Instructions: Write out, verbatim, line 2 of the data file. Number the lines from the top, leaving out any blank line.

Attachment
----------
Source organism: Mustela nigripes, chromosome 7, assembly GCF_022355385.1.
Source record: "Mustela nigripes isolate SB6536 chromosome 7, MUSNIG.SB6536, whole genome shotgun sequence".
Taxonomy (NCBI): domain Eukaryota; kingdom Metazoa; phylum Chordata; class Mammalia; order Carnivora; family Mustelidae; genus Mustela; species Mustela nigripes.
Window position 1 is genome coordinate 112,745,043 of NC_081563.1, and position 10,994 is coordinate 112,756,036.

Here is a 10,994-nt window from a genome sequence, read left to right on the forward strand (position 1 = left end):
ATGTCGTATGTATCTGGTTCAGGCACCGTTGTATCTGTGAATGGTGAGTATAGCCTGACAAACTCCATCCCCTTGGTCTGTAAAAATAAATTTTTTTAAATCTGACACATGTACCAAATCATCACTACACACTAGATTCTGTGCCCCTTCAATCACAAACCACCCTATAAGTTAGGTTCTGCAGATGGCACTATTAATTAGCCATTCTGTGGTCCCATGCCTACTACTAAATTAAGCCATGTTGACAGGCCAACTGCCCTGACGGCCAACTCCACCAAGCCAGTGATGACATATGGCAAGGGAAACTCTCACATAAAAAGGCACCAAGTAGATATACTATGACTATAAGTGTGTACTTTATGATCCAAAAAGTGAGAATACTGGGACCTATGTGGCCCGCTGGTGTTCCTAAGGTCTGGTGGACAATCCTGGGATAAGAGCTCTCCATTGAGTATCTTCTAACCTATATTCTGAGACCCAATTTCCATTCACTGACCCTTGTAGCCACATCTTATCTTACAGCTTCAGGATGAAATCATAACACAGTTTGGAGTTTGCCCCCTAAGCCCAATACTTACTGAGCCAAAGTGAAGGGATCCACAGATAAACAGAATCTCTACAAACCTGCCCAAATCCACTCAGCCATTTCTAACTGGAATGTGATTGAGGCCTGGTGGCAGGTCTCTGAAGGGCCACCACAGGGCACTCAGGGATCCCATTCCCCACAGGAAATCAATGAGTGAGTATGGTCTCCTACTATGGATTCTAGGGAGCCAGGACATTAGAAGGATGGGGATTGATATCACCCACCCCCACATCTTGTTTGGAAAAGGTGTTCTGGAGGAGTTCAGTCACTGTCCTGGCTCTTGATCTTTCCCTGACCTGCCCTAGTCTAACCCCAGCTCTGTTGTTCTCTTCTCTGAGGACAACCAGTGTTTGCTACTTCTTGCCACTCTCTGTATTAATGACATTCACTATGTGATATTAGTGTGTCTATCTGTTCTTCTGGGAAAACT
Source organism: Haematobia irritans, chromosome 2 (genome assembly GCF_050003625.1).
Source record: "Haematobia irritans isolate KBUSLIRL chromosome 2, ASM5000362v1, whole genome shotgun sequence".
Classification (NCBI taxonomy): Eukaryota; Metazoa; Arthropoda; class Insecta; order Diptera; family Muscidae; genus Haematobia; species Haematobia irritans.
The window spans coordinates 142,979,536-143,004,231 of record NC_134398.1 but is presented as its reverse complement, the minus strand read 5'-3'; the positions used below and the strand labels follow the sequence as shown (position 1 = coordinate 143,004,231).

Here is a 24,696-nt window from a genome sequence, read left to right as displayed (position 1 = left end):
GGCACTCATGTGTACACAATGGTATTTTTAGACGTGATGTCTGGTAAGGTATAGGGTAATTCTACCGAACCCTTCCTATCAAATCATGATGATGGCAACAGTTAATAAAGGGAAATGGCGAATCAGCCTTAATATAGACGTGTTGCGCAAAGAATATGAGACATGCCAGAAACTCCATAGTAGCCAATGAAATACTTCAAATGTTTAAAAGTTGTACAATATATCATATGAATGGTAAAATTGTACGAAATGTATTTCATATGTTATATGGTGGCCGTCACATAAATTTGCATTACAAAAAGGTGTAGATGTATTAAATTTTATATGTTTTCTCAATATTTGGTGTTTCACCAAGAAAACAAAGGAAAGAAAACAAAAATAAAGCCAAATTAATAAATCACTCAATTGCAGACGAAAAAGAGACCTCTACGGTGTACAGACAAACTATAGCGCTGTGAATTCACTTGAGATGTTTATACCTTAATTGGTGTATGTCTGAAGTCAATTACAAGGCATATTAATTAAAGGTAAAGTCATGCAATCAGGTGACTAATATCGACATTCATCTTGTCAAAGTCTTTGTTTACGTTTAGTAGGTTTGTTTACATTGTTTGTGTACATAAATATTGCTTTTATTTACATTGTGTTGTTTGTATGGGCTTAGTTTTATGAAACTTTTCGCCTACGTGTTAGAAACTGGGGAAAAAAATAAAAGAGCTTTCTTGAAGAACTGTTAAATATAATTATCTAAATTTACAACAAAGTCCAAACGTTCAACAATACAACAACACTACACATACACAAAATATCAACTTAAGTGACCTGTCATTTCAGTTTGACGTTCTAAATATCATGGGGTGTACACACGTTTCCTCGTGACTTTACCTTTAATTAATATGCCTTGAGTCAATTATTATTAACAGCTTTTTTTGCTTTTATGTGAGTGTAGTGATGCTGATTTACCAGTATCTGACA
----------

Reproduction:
Source record: "Mustela nigripes isolate SB6536 chromosome 7, MUSNIG.SB6536, whole genome shotgun sequence".